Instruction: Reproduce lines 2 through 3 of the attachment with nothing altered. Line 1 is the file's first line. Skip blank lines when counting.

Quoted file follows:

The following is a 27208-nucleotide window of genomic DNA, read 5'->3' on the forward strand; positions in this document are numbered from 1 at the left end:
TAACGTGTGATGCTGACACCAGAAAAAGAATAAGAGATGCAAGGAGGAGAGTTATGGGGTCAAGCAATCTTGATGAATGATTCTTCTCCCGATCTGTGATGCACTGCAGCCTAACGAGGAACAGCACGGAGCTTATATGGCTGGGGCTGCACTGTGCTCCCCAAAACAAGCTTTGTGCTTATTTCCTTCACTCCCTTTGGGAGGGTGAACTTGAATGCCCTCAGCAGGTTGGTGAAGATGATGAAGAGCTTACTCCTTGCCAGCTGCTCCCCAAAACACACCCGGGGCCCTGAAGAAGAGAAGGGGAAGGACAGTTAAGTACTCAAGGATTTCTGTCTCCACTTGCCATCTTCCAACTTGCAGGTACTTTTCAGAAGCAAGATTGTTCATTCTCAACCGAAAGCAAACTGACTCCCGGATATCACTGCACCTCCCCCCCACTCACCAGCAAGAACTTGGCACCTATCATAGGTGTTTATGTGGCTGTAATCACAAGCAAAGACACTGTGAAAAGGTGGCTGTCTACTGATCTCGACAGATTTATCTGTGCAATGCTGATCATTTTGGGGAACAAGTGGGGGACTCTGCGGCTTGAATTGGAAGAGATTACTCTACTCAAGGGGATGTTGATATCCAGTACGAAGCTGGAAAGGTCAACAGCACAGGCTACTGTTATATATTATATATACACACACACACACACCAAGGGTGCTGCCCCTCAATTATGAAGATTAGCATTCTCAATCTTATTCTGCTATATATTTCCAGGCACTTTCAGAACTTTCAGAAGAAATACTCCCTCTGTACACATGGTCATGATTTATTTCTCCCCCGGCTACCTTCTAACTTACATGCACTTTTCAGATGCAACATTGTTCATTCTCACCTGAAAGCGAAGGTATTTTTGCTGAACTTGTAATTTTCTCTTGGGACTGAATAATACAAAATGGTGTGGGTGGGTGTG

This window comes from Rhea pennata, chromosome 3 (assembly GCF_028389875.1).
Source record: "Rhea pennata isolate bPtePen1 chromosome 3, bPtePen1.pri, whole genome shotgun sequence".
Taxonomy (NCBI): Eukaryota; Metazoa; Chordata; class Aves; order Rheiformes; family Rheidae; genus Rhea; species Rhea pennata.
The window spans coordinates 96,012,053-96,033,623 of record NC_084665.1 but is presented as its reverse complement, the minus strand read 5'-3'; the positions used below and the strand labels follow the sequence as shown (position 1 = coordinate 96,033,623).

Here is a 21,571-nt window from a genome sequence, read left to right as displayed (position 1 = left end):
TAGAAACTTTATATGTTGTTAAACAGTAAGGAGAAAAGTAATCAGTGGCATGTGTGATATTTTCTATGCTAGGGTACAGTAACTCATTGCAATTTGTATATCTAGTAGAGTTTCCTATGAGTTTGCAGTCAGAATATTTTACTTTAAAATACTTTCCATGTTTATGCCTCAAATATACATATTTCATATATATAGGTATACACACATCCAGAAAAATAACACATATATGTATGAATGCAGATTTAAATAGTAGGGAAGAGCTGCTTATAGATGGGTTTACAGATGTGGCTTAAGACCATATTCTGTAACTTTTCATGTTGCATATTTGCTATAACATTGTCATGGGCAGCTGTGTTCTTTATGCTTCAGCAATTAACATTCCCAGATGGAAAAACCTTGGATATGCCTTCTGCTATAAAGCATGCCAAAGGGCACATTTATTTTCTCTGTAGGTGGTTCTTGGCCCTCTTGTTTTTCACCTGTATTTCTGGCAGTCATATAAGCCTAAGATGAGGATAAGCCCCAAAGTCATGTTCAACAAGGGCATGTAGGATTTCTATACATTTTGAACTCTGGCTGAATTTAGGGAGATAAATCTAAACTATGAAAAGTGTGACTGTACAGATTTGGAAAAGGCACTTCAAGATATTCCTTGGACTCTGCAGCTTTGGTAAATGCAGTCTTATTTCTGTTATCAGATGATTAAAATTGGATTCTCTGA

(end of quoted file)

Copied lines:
TAACGTGTGATGCTGACACCAGAAAAAGAATAAGAGATGCAAGGAGGAGAGTTATGGGGTCAAGCAATCTTGATGAATGATTCTTCTCCCGATCTGTGATGCACTGCAGCCTAACGAGGAACAGCACGGAGCTTATATGGCTGGGGCTGCACTGTGCTCCCCAAAACAAGCTTTGTGCTTATTTCCTTCACTCCCTTTGGGAGGGTGAACTTGAATGCCCTCAGCAGGTTGGTGAAGATGATGAAGAGCTTACTCCTTGCCAGCTGCTCCCCAAAACACACCCGGGGCCCTGAAGAAGAGAAGGGGAAGGACAGTTAAGTACTCAAGGATTTCTGTCTCCACTTGCCATCTTCCAACTTGCAGGTACTTTTCAGAAGCAAGATTGTTCATTCTCAACCGAAAGCAAACTGACTCCCGGATATCACTGCACCTCCCCCCCACTCACCAGCAAGAACTTGGCACCTATCATAGGTGTTTATGTGGCTGTAATCACAAGCAAAGACACTGTGAAAAGGTGGCTGTCTACTGATCTCGACAGATTTATCTGTGCAATGCTGATCATTTTGGGGAACAAGTGGGGGACTCTGCGGCTTGAATTGGAAGAGATTACTCTACTCAAGGGGATGTTGATATCCAGTACGAAGCTGGAAAGGTCAACAGCACAGGCTACTGTTATATATTATATATACACACACACACACACCAAGGGTGCTGCCCCTCAATTATGAAGATTAGCATTCTCAATCTTATTCTGCTATATATTTCCAGGCACTTTCAGAACTTTCAGAAGAAATACTCCCTCTGTACACATGGTCATGATTTATTTCTCCCCCGGCTACCTTCTAACTTACATGCACTTTTCAGATGCAACATTGTTCATTCTCACCTGAAAGCGAAGGTATTTTTGCTGAACTTGTAATTTTCTCTTGGGACTGAATAATACAAAATGGTGTGGGTGGGTGTG

This window comes from Rhea pennata, chromosome 3 (assembly GCF_028389875.1).